People should be free to live their lives according to whatever ideology they think suitable, be it Buddhism, Christianity, Marxism, or humanism. And people should be allowed to criticize freely the fruits of these ideologies. But there is absolutely nothing helpful to claim that "if it's not atheist, it can't be good". There are many things atheists have done that are not good, and there are many things done in the name of religion that are good. So, I would disagree strongly that the qualifier "Buddhist" should be dropped from meditation. If you lose the Buddhist ideology, it simply becomes something that you are being told to do without any reason why. We know what "just sit" means in the context of Zen, but if that context is discarded we might as well be saying "just pray", or "just daydream", or "just sleep", and calling that a mental practice. That is scarcely beneficial to anyone.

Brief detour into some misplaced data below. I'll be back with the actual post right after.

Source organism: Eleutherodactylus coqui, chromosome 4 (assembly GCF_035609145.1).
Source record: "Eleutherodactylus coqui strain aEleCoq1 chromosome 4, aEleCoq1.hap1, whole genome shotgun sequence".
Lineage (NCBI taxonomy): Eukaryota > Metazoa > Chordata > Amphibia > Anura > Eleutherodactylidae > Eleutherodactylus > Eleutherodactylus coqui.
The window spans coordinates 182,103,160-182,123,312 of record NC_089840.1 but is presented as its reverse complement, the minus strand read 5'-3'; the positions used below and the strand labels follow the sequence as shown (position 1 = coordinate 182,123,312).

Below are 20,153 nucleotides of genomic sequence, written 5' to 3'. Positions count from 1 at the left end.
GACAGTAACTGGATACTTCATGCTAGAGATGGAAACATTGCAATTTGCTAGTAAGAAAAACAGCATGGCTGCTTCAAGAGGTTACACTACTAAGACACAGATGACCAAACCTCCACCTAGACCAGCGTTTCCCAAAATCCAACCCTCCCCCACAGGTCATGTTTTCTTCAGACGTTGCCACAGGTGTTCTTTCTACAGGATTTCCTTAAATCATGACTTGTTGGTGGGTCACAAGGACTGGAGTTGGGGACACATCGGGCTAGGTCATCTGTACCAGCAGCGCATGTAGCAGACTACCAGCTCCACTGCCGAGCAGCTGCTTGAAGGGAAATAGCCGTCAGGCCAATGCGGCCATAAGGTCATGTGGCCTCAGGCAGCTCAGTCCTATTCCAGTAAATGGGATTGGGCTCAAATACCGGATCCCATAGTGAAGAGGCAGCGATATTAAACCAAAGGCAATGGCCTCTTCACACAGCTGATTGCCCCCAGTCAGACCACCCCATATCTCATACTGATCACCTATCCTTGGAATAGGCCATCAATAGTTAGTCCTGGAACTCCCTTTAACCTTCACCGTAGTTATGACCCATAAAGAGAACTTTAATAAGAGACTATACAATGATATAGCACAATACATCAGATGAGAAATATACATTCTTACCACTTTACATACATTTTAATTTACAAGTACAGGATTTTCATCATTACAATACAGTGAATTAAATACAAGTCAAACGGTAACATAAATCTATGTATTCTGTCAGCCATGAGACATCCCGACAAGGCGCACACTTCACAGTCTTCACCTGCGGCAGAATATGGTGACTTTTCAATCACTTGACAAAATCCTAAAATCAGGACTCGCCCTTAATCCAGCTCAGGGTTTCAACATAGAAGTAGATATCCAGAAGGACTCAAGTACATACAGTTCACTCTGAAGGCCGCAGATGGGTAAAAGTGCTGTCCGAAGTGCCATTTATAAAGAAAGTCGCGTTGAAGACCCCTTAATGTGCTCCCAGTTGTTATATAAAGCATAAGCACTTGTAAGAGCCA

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Re: Sam Harris and Buddhism

Post by green » Sat Mar 14, 2009 1:49 pm

The 4 Noble Truths are truths because they are universal, Buddhism is universal because Buddha is. Why not call it Buddhism?

After all, Fibonacci numbers are named after Fibonacci,
Newtonian physics is named after Newton.

Buddhism is Buddhism because of the Triple Gem and the teachings of Buddha. The Triple Gem is the 4th Noble Truth.